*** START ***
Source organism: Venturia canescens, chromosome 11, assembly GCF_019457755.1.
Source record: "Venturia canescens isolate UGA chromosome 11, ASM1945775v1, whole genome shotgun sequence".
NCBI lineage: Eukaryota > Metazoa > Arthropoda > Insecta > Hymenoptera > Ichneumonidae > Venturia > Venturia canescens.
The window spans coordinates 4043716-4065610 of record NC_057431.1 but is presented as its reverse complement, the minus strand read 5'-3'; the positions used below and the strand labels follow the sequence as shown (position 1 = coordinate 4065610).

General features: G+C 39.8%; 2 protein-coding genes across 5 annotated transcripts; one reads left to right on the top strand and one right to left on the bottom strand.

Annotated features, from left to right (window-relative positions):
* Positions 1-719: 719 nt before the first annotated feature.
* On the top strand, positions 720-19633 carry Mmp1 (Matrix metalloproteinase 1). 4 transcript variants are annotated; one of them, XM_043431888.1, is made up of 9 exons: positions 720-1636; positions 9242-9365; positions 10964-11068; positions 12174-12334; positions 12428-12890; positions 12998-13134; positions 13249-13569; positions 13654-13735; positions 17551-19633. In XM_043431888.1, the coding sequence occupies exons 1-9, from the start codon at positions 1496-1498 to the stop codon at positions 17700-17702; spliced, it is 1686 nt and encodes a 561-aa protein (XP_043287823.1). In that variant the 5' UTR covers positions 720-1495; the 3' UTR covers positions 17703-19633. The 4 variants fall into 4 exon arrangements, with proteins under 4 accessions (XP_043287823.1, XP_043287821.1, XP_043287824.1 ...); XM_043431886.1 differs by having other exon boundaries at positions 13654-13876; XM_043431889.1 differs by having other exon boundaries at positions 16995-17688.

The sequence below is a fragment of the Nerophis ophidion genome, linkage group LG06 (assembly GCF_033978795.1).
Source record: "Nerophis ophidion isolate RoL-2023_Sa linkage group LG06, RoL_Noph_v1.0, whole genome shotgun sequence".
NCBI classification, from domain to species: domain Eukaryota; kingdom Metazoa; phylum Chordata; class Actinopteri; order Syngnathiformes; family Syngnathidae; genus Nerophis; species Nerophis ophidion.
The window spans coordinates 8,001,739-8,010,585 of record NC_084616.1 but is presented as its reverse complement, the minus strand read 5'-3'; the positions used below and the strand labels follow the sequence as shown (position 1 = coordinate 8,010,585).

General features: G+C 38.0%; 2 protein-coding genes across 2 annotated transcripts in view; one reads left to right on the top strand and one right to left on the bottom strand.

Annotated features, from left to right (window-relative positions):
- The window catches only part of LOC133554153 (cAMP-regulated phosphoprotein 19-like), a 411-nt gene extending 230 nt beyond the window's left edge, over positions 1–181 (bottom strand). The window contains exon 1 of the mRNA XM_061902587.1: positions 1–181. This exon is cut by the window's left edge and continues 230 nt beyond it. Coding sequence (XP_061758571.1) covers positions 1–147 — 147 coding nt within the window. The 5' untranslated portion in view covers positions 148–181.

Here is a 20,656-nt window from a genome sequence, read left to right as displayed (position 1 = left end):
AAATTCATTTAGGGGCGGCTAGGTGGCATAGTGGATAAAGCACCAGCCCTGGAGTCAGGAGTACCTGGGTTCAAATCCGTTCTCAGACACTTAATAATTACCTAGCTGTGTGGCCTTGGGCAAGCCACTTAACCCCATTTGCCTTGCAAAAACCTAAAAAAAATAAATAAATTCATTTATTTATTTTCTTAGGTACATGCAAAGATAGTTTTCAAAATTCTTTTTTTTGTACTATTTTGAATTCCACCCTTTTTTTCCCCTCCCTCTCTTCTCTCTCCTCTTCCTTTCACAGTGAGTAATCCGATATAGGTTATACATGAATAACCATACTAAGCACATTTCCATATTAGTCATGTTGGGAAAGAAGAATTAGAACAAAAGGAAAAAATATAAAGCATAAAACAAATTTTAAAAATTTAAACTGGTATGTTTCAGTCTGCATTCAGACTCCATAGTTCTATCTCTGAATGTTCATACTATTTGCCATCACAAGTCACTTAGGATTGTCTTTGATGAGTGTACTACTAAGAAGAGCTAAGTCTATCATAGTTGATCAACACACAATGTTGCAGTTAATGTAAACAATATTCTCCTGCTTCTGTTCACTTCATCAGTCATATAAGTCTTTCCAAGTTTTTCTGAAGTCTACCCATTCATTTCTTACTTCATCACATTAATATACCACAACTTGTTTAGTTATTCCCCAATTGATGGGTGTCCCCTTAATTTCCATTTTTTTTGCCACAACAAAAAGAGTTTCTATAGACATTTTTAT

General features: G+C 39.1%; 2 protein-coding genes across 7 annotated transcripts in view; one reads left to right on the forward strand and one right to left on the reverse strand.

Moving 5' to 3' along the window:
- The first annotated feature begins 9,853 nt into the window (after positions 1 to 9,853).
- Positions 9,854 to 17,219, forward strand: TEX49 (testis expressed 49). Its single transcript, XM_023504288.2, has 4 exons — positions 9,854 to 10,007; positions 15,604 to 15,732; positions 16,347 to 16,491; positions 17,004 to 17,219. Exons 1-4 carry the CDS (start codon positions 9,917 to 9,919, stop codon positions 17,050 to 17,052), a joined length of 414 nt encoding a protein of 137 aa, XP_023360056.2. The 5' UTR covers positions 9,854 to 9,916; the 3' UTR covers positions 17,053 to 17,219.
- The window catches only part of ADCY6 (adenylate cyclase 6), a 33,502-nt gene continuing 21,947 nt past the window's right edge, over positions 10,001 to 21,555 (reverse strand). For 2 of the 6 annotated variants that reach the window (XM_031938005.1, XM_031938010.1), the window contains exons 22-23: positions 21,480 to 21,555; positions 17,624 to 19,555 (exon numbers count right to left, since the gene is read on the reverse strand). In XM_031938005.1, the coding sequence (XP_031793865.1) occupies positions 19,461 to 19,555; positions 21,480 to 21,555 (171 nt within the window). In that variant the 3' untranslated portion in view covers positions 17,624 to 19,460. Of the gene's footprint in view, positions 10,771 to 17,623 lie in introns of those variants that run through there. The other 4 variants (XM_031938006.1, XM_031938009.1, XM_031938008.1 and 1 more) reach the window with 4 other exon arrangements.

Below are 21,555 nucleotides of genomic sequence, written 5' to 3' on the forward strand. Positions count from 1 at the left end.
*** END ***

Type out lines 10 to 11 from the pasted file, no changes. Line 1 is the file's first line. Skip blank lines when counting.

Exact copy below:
Source record: "Nerophis ophidion isolate RoL-2023_Sa linkage group LG06, RoL_Noph_v1.0, whole genome shotgun sequence".
NCBI classification, from domain to species: domain Eukaryota; kingdom Metazoa; phylum Chordata; class Actinopteri; order Syngnathiformes; family Syngnathidae; genus Nerophis; species Nerophis ophidion.